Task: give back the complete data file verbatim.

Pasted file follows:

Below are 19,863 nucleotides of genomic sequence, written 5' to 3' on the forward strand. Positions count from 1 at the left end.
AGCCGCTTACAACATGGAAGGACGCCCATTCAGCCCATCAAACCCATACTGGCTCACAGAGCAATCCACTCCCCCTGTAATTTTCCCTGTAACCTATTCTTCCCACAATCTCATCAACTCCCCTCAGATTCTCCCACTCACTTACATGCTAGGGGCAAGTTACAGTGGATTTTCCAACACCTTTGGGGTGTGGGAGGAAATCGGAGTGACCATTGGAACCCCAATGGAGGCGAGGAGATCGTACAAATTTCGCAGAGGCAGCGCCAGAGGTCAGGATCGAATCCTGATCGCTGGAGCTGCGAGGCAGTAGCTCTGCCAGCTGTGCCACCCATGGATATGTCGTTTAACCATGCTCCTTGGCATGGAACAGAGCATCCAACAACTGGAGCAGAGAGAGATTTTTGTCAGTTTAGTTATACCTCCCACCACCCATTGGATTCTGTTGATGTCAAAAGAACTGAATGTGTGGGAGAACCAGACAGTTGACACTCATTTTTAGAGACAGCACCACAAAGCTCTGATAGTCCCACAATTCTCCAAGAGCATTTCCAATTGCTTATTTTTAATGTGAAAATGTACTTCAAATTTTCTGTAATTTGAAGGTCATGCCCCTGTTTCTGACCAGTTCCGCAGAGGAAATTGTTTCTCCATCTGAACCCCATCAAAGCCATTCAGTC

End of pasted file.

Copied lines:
Below are 19,863 nucleotides of genomic sequence, written 5' to 3' on the forward strand. Positions count from 1 at the left end.
AGCCGCTTACAACATGGAAGGACGCCCATTCAGCCCATCAAACCCATACTGGCTCACAGAGCAATCCACTCCCCCTGTAATTTTCCCTGTAACCTATTCTTCCCACAATCTCATCAACTCCCCTCAGATTCTCCCACTCACTTACATGCTAGGGGCAAGTTACAGTGGATTTTCCAACACCTTTGGGGTGTGGGAGGAAATCGGAGTGACCATTGGAACCCCAATGGAGGCGAGGAGATCGTACAAATTTCGCAGAGGCAGCGCCAGAGGTCAGGATCGAATCCTGATCGCTGGAGCTGCGAGGCAGTAGCTCTGCCAGCTGTGCCACCCATGGATATGTCGTTTAACCATGCTCCTTGGCATGGAACAGAGCATCCAACAACTGGAGCAGAGAGAGATTTTTGTCAGTTTAGTTATACCTCCCACCACCCATTGGATTCTGTTGATGTCAAAAGAACTGAATGTGTGGGAGAACCAGACAGTTGACACTCATTTTTAGAGACAGCACCACAAAGCTCTGATAGTCCCACAATTCTCCAAGAGCATTTCCAATTGCTTATTTTTAATGTGAAAATGTACTTCAAATTTTCTGTAATTTGAAGGTCATGCCCCTGTTTCTGACCAGTTCCGCAGAGGAAATTGTTTCTCCATCTGAACCCCATCAAAGCCATTCAGTC